Ryanair has announced that they will be cutting the Dublin-based fleet from 30 to 24 planes for the winter 2018, which is said to put 300 jobs at risk.
The six planes will be transferred to the carrier’s Polish charter airline, which it said was growing rapidly.
Ryanair blamed their downturn in forward bookings and airfares in the Republic of Ireland, partly as a result of recent rolling strikes by Irish pilots.
Atleast 100 pilots and 200 cabin crew have been given 90 days’ notice.
The airline said their services “may not be required from 28 October onwards”.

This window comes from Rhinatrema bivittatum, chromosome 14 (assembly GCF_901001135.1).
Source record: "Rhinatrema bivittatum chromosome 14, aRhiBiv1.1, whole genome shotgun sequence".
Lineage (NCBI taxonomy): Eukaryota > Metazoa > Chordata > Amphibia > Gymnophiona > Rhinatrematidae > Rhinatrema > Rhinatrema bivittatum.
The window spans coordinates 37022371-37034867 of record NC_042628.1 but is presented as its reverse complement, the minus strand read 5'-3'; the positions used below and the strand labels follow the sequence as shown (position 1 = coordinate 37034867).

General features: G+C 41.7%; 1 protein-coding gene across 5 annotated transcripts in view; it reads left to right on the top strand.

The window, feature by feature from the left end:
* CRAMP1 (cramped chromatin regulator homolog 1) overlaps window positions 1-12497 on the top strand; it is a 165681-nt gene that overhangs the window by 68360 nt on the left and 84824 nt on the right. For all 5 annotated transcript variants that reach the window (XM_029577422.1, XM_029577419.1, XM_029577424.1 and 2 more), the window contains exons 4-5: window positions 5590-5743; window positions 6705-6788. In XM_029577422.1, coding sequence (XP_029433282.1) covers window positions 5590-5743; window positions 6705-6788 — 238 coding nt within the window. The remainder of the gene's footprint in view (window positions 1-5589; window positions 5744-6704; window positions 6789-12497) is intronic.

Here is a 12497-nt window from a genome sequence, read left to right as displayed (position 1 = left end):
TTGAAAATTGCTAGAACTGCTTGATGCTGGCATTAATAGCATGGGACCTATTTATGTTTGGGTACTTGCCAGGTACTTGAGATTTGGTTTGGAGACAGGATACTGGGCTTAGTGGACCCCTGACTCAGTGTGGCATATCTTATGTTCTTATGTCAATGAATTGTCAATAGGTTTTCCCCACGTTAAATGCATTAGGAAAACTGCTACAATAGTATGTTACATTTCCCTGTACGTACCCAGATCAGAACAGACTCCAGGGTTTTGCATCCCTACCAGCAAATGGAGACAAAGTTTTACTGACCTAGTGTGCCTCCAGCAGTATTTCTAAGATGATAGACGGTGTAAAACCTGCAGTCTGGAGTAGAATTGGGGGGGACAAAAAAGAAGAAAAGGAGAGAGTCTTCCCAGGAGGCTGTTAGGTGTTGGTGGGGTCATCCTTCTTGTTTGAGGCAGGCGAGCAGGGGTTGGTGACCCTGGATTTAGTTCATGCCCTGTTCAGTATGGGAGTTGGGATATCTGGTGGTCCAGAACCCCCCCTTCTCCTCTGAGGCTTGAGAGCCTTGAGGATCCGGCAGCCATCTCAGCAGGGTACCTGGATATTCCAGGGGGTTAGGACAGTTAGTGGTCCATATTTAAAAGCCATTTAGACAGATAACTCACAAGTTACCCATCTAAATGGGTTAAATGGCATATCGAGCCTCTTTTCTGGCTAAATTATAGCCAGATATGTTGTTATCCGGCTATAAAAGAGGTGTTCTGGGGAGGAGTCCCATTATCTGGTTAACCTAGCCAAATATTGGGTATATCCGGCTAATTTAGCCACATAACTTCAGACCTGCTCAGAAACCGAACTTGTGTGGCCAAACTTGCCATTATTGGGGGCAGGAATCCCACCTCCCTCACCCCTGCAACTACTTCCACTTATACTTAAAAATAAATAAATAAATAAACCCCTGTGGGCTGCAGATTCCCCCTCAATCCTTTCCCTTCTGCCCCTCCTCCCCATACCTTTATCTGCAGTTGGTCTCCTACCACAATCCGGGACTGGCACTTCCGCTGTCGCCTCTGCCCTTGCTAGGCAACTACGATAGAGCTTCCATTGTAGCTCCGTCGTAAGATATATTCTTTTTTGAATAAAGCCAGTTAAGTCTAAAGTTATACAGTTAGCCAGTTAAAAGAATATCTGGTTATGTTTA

It added that it would be offering transfers to Poland and possibly other bases, in order to minimise redundancies.
Ryanair said its profits in the April-to-June quarter had been hit by higher wage costs as the airline faces strikes by staff over pay and conditions.
It said higher oil prices and a fall in fares also dented profits, which fell 20% to €319m (£285m).
Ryanair is said to be facing more strikes. Cabin staff in Spain, Portugal, Belgium and Italy are walking out, forcing the cancellation of 600 flights.
The airline’s chief operating officer, Peter Bellew, said its board had decided to allocate more aircraft to markets where it had a stronger growth.